Tuesday 21 May
Spiny butterfly ray (Gymnura altavela)
What’s the World’s Favourite Species?Find out here.
Spiny butterfly ray fact file
- Find out more
- Print factsheet
Spiny butterfly ray description
The spiny butterfly ray (Gymnura altavela) gets its name from its wide, characteristically wing-like pectoral fins, and its short, sharp tail, which has serrated spines on both sides, used to stun prey (3) (4).
The upperparts of the spiny butterfly ray are usually brown to grey, sometimes with reddish-brown shading at the margins of the ‘wings’. Small dark or light spots and blotches may produce a marbling effect across the back. The colouration of the spiny butterfly ray, along with its wide, flat, disc-shaped body enable it to effectively camouflage itself in sand beds (5) (6). The underside is generally white, brown or rosy-coloured. The spiny butterfly ray has a blunt snout, and the jaws contain many rows of teeth (4) (5).
The juvenile spiny butterfly ray has paler skin, which darkens to brown as it matures (4).
- Adult male length: 155 cm (1)
- Adult female length: 102 cm (1)
- Newborn length: 38 - 44 cm (1)
- 1 - 9 kg (2)
Spiny butterfly ray biology
Little is known about the biology of the spiny butterfly ray. However, it is known that this species’ sharp pectoral fins are used to stun prey such as crustaceans, molluscs, plankton and small fishes. The spiny butterfly ray also may predate small sharks and squids, and may in turn be preyed upon by larger sharks (7).
The spiny butterfly ray reproduces annually. This species is ovoviviparous, and the gestation period lasts between four and nine months. The litter size of the spiny butterfly ray is between two and eight, depending on location (1).Top
Spiny butterfly ray range
The spiny butterfly ray has a very patchy distribution in the coastal tropical and temperate waters of the Atlantic Ocean, the Mediterranean and the Black Sea. This species can be found in areas on both sides of the Atlantic, in the western coastal waters of North and South America, and in eastern coastal waters from Portugal to Angola (1).Top
Spiny butterfly ray habitat
The spiny butterfly ray can be found over sandy and muddy sea floors in shallow coastal waters, normally around depths of 50 to 55 metres. Its patchy distribution means that the spiny butterfly ray is abundant in some areas, and scarcely found in others (1).Top
Spiny butterfly ray status
Classified as Vulnerable (VU) on the IUCN Red List (1).Top
Spiny butterfly ray threats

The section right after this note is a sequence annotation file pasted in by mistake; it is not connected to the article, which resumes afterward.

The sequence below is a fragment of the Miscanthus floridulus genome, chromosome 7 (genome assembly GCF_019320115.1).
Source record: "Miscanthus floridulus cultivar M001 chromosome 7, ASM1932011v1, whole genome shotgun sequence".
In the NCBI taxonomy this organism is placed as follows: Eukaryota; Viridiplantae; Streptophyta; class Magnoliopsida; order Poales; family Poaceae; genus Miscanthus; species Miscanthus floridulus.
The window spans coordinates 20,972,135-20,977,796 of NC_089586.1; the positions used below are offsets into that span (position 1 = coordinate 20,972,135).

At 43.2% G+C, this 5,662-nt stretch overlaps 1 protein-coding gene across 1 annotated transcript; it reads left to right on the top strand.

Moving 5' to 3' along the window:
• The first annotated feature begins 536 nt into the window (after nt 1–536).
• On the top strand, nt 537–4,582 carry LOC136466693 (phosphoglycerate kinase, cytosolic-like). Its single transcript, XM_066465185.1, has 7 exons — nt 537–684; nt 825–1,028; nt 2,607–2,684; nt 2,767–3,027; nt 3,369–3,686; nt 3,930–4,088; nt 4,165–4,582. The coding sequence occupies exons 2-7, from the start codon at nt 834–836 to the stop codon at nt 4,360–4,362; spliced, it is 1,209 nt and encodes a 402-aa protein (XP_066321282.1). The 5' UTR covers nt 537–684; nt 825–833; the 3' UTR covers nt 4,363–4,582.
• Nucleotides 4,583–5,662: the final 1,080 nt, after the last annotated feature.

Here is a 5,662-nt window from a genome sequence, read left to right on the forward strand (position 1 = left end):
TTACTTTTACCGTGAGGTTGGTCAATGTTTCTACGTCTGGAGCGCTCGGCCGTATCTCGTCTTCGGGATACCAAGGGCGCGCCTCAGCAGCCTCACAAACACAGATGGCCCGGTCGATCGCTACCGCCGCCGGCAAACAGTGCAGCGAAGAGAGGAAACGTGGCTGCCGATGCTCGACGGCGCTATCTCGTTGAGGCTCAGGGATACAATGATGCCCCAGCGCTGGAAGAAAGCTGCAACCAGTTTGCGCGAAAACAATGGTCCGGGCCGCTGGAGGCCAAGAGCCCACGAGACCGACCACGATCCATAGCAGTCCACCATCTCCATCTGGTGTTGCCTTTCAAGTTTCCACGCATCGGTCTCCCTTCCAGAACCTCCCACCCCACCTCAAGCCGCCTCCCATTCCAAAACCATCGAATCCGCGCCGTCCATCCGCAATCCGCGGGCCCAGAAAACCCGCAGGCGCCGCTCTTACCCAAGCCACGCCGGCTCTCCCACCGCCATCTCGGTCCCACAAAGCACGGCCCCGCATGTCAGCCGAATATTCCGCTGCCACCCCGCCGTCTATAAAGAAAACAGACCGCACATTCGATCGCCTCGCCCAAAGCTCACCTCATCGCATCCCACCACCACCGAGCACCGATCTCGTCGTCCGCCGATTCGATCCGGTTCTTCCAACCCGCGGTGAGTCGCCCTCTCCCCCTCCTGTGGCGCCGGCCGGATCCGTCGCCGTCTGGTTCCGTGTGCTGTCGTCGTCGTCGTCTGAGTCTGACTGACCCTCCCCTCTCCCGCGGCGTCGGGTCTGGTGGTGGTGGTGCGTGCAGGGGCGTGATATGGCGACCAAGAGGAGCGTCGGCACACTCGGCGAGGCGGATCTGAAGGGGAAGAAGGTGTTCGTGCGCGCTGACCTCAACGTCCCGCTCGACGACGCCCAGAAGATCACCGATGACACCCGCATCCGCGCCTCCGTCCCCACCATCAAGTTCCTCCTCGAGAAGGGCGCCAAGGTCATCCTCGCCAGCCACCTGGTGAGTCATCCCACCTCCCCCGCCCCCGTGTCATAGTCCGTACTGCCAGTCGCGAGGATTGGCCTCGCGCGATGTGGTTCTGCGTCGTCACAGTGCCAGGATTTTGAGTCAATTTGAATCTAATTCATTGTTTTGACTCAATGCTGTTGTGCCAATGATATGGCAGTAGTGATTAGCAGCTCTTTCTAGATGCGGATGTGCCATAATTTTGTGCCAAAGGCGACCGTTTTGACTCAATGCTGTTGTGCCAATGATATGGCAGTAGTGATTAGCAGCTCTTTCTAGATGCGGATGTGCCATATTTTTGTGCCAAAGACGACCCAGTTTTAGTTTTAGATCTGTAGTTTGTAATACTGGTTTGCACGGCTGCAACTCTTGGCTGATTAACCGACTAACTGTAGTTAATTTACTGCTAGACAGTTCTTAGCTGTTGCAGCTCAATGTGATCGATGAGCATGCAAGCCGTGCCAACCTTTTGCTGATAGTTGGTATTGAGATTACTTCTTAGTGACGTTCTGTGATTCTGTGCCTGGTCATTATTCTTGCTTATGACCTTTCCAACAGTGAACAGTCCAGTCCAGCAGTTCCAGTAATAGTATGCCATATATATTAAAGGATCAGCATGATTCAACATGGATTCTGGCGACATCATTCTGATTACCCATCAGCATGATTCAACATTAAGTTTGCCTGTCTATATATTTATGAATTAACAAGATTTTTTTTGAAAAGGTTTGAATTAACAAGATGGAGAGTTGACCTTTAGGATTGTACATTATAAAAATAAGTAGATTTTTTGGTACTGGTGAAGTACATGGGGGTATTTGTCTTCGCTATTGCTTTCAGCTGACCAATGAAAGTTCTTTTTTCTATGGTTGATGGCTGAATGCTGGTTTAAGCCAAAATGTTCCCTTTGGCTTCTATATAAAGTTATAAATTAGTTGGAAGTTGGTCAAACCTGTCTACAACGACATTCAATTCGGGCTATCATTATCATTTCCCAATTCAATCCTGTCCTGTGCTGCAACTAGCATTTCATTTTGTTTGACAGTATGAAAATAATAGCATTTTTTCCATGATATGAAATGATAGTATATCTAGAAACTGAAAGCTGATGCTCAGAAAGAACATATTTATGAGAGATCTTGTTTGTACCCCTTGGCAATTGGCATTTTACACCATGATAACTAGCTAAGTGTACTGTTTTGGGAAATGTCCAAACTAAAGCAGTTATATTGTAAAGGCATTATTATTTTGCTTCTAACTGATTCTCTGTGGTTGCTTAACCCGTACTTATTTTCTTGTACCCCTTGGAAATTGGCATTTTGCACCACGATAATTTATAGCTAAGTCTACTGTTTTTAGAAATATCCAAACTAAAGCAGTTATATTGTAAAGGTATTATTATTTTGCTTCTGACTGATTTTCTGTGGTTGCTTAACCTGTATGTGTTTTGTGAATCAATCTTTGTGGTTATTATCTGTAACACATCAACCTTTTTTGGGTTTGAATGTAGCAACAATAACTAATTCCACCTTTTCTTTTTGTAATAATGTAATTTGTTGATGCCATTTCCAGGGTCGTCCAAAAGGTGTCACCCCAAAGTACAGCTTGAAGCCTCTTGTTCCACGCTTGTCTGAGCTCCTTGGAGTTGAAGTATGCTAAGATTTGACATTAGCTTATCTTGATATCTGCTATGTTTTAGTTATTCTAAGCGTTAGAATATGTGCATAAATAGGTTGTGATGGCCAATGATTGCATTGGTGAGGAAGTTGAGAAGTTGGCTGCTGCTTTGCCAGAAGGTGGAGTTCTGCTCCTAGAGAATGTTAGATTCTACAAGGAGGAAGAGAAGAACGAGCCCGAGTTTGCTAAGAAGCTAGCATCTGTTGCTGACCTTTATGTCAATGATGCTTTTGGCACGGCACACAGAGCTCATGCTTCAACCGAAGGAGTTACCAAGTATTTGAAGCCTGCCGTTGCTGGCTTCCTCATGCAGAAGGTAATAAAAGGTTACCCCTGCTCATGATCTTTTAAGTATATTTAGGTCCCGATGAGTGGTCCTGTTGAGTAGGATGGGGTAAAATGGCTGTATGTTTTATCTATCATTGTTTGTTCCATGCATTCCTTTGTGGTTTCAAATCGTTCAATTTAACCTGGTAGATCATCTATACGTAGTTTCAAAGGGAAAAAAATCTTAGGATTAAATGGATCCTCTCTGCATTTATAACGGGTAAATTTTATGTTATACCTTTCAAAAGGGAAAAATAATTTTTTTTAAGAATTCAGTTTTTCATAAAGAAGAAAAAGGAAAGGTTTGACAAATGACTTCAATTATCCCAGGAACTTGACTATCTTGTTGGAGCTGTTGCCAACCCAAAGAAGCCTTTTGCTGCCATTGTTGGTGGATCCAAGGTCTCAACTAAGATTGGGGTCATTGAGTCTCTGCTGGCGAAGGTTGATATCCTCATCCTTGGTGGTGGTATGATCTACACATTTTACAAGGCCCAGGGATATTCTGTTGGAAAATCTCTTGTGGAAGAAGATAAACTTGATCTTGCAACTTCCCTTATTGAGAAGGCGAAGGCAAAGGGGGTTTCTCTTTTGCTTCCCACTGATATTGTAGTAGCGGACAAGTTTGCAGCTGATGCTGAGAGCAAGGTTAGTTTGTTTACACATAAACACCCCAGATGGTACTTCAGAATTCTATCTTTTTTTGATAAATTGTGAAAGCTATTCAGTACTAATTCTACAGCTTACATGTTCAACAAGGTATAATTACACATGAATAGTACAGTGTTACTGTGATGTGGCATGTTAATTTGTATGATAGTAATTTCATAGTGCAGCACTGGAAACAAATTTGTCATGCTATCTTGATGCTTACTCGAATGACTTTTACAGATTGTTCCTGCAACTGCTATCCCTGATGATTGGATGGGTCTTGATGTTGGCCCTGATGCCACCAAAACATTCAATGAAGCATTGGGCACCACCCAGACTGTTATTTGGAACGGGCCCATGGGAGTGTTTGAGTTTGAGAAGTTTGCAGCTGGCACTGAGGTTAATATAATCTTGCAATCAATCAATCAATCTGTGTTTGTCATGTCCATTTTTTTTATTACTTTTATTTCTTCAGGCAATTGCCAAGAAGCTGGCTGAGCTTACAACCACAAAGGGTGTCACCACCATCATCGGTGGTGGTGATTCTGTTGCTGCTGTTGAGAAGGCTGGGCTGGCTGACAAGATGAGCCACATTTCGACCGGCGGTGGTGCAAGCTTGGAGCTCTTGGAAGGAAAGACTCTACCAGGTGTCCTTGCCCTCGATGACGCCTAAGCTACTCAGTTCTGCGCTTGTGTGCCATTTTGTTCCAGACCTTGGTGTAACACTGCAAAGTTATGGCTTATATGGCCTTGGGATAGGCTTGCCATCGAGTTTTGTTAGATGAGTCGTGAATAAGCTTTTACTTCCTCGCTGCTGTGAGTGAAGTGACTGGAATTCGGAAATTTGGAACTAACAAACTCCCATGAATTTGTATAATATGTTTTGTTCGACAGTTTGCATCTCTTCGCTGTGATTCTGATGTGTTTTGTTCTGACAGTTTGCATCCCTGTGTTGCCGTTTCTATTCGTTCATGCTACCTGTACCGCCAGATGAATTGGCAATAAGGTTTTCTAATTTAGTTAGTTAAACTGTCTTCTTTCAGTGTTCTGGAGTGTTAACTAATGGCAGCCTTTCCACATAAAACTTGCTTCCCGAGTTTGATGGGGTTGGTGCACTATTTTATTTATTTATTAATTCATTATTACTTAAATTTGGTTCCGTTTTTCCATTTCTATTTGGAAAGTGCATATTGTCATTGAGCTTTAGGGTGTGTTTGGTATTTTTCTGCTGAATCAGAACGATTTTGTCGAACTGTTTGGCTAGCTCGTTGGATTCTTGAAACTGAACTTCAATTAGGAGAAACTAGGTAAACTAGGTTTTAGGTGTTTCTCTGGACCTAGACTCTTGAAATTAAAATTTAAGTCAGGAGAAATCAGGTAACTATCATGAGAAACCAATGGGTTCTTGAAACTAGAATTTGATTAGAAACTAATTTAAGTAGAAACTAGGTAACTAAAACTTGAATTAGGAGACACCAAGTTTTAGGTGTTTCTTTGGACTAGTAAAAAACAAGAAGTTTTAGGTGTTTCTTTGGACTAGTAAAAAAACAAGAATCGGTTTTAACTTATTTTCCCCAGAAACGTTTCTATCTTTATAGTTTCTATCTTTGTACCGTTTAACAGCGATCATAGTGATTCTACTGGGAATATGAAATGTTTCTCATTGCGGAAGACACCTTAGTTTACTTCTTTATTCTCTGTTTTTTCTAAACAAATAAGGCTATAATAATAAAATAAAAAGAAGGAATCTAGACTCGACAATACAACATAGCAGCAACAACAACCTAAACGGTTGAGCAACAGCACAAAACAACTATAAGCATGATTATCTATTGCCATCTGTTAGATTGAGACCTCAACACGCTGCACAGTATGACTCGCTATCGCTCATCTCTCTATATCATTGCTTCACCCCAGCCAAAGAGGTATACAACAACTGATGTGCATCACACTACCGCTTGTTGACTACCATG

Intense fishing in the southwest Atlantic, particularly around the coast of Brazil has led to declines in spiny butterfly ray populations. In 23 years, the percentage of trawl catches has reduced by an estimated 99 percent (1).
The spiny butterfly ray is less threatened in US waters, where fishing levels are are lower. However, in the Mediterranean Sea, there is much higher demand for the spiny butterfly ray’s meat. It is now so rare in the Mediterranean, the spiny butterfly ray has been absent from the Mediterranean International Trawl Survey (MEDITS) records since they began in 1994 (1).
Along the coast of West Africa, large mesh bottom gillnets are used to target the spiny butterfly ray in huge numbers. Even in protected marine areas, the average size of caught spiny butterfly rays has reduced as larger adults from the population are removed (1).Top
Spiny butterfly ray conservation
Despite the rapidly declining numbers of the spiny butterfly ray, there are currently no specific conservation management programmes in place, and intensive trawling continues throughout this species’ range. However, the spiny butterfly ray is fully protected in the Banc d'Arguin National Park in Mauritania. Monitoring of spiny butterfly ray populations and protection in areas where it is heavily fished are needed (1).Top
Find out more
Florida Museum of Natural History - Spiny butterfly ray:
This information is awaiting authentication by a species expert, and will be updated as soon as possible. If you are able to help please contact:
- Diverse group of animals with jointed limbs and a hard external skeleton, characterised by the possession of two pairs of antennae, one pair of mandibles (mouthparts used for handling and processing food) and two pairs of maxillae (appendages used in eating, which are located behind the mandibles). Includes crabs, lobsters, shrimps, woodlice and barnacles.
- The state of being pregnant; the period from conception to birth.